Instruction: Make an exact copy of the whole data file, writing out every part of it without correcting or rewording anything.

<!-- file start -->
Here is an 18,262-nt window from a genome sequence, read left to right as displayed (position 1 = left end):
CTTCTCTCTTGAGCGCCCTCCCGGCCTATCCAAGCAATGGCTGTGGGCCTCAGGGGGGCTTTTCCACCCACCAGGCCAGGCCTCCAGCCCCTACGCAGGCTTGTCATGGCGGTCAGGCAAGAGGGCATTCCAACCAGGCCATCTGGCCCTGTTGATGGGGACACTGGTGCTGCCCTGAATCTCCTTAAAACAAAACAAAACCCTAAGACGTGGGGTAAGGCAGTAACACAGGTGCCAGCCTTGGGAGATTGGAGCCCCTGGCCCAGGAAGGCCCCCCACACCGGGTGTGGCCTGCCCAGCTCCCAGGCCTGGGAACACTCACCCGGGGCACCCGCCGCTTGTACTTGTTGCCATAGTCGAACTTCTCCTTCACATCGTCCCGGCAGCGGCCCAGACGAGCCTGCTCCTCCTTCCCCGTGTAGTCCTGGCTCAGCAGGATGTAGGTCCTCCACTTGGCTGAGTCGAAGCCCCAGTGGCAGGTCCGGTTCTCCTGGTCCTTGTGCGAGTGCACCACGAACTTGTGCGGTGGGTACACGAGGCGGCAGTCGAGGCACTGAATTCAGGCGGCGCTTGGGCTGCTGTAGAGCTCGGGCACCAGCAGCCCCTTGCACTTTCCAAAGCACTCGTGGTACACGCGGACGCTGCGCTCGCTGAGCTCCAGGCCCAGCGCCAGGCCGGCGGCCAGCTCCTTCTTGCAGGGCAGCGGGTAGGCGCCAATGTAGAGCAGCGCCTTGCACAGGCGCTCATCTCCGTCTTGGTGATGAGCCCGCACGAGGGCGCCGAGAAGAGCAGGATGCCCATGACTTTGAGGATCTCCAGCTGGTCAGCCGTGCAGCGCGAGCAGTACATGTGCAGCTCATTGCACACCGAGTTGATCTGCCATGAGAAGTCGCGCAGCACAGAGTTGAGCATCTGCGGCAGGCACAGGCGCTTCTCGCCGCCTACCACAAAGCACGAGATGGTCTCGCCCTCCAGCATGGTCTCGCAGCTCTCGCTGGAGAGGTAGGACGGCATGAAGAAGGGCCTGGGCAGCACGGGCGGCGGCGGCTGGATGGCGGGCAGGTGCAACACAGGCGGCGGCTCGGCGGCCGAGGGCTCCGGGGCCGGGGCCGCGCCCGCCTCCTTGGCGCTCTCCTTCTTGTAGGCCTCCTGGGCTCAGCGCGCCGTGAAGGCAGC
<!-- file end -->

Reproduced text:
Here is an 18,262-nt window from a genome sequence, read left to right as displayed (position 1 = left end):
CTTCTCTCTTGAGCGCCCTCCCGGCCTATCCAAGCAATGGCTGTGGGCCTCAGGGGGGCTTTTCCACCCACCAGGCCAGGCCTCCAGCCCCTACGCAGGCTTGTCATGGCGGTCAGGCAAGAGGGCATTCCAACCAGGCCATCTGGCCCTGTTGATGGGGACACTGGTGCTGCCCTGAATCTCCTTAAAACAAAACAAAACCCTAAGACGTGGGGTAAGGCAGTAACACAGGTGCCAGCCTTGGGAGATTGGAGCCCCTGGCCCAGGAAGGCCCCCCACACCGGGTGTGGCCTGCCCAGCTCCCAGGCCTGGGAACACTCACCCGGGGCACCCGCCGCTTGTACTTGTTGCCATAGTCGAACTTCTCCTTCACATCGTCCCGGCAGCGGCCCAGACGAGCCTGCTCCTCCTTCCCCGTGTAGTCCTGGCTCAGCAGGATGTAGGTCCTCCACTTGGCTGAGTCGAAGCCCCAGTGGCAGGTCCGGTTCTCCTGGTCCTTGTGCGAGTGCACCACGAACTTGTGCGGTGGGTACACGAGGCGGCAGTCGAGGCACTGAATTCAGGCGGCGCTTGGGCTGCTGTAGAGCTCGGGCACCAGCAGCCCCTTGCACTTTCCAAAGCACTCGTGGTACACGCGGACGCTGCGCTCGCTGAGCTCCAGGCCCAGCGCCAGGCCGGCGGCCAGCTCCTTCTTGCAGGGCAGCGGGTAGGCGCCAATGTAGAGCAGCGCCTTGCACAGGCGCTCATCTCCGTCTTGGTGATGAGCCCGCACGAGGGCGCCGAGAAGAGCAGGATGCCCATGACTTTGAGGATCTCCAGCTGGTCAGCCGTGCAGCGCGAGCAGTACATGTGCAGCTCATTGCACACCGAGTTGATCTGCCATGAGAAGTCGCGCAGCACAGAGTTGAGCATCTGCGGCAGGCACAGGCGCTTCTCGCCGCCTACCACAAAGCACGAGATGGTCTCGCCCTCCAGCATGGTCTCGCAGCTCTCGCTGGAGAGGTAGGACGGCATGAAGAAGGGCCTGGGCAGCACGGGCGGCGGCGGCTGGATGGCGGGCAGGTGCAACACAGGCGGCGGCTCGGCGGCCGAGGGCTCCGGGGCCGGGGCCGCGCCCGCCTCCTTGGCGCTCTCCTTCTTGTAGGCCTCCTGGGCTCAGCGCGCCGTGAAGGCAGC